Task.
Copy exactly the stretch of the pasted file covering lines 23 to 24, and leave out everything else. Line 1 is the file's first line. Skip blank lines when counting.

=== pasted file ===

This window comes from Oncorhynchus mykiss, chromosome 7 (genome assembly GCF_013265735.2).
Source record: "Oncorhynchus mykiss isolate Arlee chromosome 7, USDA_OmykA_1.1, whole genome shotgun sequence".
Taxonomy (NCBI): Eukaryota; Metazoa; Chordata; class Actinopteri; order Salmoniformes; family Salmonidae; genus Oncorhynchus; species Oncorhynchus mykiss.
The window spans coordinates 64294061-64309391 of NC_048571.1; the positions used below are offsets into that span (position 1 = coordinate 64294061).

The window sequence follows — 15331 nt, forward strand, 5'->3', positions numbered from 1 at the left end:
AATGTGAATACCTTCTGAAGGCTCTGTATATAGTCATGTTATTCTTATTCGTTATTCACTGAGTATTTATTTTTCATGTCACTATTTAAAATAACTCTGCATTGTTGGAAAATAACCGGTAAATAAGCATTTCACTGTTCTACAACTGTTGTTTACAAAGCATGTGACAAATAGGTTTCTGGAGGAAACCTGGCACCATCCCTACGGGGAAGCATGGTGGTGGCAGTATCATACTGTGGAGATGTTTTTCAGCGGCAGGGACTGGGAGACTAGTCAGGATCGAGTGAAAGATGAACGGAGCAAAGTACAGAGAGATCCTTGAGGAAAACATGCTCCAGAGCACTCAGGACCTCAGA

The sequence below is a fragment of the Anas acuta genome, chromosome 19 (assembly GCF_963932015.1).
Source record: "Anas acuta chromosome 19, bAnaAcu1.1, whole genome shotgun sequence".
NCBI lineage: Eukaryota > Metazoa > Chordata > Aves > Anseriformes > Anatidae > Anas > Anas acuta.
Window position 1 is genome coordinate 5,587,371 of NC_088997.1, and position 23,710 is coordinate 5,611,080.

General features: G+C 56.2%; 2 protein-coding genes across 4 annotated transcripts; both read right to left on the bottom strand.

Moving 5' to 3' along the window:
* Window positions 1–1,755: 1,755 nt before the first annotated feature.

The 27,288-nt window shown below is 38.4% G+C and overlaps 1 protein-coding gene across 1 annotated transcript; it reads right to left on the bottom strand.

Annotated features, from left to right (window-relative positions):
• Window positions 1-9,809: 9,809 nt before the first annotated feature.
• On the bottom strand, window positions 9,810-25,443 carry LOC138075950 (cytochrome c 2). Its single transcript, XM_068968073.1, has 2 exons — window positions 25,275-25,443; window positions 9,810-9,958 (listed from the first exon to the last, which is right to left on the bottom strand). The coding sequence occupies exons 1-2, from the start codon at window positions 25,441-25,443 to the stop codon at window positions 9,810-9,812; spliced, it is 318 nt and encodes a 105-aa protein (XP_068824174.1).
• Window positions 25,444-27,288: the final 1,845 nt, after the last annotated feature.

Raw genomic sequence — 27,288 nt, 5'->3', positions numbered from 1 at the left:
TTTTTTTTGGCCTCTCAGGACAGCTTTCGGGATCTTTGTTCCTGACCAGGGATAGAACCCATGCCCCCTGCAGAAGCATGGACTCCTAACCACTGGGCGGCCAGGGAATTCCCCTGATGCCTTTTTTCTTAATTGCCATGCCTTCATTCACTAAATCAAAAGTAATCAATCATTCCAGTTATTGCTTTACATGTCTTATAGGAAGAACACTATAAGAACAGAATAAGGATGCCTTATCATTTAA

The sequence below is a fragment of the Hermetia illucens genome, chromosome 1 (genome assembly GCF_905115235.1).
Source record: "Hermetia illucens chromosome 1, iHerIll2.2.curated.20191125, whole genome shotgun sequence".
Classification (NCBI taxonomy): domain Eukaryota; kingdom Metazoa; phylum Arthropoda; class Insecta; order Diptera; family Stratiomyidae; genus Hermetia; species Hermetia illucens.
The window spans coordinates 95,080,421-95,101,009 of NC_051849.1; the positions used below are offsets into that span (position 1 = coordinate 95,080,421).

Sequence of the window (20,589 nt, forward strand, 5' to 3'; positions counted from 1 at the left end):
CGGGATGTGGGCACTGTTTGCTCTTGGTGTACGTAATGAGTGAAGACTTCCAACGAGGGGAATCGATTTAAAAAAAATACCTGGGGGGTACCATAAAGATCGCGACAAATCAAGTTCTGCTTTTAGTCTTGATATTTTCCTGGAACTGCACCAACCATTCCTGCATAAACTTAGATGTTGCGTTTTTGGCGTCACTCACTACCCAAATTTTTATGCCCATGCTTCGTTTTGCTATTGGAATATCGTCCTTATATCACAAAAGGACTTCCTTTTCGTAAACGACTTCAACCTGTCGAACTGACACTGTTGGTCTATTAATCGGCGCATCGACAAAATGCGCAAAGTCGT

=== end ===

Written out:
Classification (NCBI taxonomy): domain Eukaryota; kingdom Metazoa; phylum Arthropoda; class Insecta; order Diptera; family Stratiomyidae; genus Hermetia; species Hermetia illucens.
The window spans coordinates 95,080,421-95,101,009 of NC_051849.1; the positions used below are offsets into that span (position 1 = coordinate 95,080,421).